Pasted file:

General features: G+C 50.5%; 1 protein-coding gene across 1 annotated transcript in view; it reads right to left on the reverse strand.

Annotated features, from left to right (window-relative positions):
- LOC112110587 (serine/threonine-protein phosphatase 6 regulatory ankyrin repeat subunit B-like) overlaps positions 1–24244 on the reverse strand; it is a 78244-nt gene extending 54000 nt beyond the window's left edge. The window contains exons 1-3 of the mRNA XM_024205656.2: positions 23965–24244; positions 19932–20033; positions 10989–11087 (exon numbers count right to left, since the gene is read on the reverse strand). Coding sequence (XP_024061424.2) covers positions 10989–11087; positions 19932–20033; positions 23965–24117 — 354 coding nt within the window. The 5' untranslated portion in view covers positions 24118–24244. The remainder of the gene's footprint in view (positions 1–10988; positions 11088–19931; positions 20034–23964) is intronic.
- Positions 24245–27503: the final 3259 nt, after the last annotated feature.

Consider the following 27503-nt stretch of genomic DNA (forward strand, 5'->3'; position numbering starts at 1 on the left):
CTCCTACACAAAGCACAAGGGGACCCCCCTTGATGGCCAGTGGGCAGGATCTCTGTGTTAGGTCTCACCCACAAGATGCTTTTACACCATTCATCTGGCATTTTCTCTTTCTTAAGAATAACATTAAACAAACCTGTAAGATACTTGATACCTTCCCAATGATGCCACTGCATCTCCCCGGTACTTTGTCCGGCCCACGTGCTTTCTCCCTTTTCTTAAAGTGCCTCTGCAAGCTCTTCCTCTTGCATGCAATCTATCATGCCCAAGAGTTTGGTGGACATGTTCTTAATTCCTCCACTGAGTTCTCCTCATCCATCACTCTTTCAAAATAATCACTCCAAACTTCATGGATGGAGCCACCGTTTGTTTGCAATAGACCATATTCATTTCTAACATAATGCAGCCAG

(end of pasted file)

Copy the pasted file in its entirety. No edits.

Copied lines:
General features: G+C 50.5%; 1 protein-coding gene across 1 annotated transcript in view; it reads right to left on the reverse strand.

Annotated features, from left to right (window-relative positions):
- LOC112110587 (serine/threonine-protein phosphatase 6 regulatory ankyrin repeat subunit B-like) overlaps positions 1–24244 on the reverse strand; it is a 78244-nt gene extending 54000 nt beyond the window's left edge. The window contains exons 1-3 of the mRNA XM_024205656.2: positions 23965–24244; positions 19932–20033; positions 10989–11087 (exon numbers count right to left, since the gene is read on the reverse strand). Coding sequence (XP_024061424.2) covers positions 10989–11087; positions 19932–20033; positions 23965–24117 — 354 coding nt within the window. The 5' untranslated portion in view covers positions 24118–24244. The remainder of the gene's footprint in view (positions 1–10988; positions 11088–19931; positions 20034–23964) is intronic.
- Positions 24245–27503: the final 3259 nt, after the last annotated feature.

Consider the following 27503-nt stretch of genomic DNA (forward strand, 5'->3'; position numbering starts at 1 on the left):
CTCCTACACAAAGCACAAGGGGACCCCCCTTGATGGCCAGTGGGCAGGATCTCTGTGTTAGGTCTCACCCACAAGATGCTTTTACACCATTCATCTGGCATTTTCTCTTTCTTAAGAATAACATTAAACAAACCTGTAAGATACTTGATACCTTCCCAATGATGCCACTGCATCTCCCCGGTACTTTGTCCGGCCCACGTGCTTTCTCCCTTTTCTTAAAGTGCCTCTGCAAGCTCTTCCTCTTGCATGCAATCTATCATGCCCAAGAGTTTGGTGGACATGTTCTTAATTCCTCCACTGAGTTCTCCTCATCCATCACTCTTTCAAAATAATCACTCCAAACTTCATGGATGGAGCCACCGTTTGTTTGCAATAGACCATATTCATTTCTAACATAATGCAGCCAG